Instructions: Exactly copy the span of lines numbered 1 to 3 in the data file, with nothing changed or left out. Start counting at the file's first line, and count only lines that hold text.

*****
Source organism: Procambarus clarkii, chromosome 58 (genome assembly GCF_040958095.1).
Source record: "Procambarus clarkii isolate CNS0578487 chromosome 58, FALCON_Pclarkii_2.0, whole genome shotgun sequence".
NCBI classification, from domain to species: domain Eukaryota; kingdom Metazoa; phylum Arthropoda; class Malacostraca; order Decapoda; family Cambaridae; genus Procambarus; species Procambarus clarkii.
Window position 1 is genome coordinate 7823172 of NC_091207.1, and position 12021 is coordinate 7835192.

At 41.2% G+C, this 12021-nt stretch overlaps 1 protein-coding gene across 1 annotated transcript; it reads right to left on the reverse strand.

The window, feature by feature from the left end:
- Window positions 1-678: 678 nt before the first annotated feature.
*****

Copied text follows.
Source organism: Procambarus clarkii, chromosome 58 (genome assembly GCF_040958095.1).
Source record: "Procambarus clarkii isolate CNS0578487 chromosome 58, FALCON_Pclarkii_2.0, whole genome shotgun sequence".
NCBI classification, from domain to species: domain Eukaryota; kingdom Metazoa; phylum Arthropoda; class Malacostraca; order Decapoda; family Cambaridae; genus Procambarus; species Procambarus clarkii.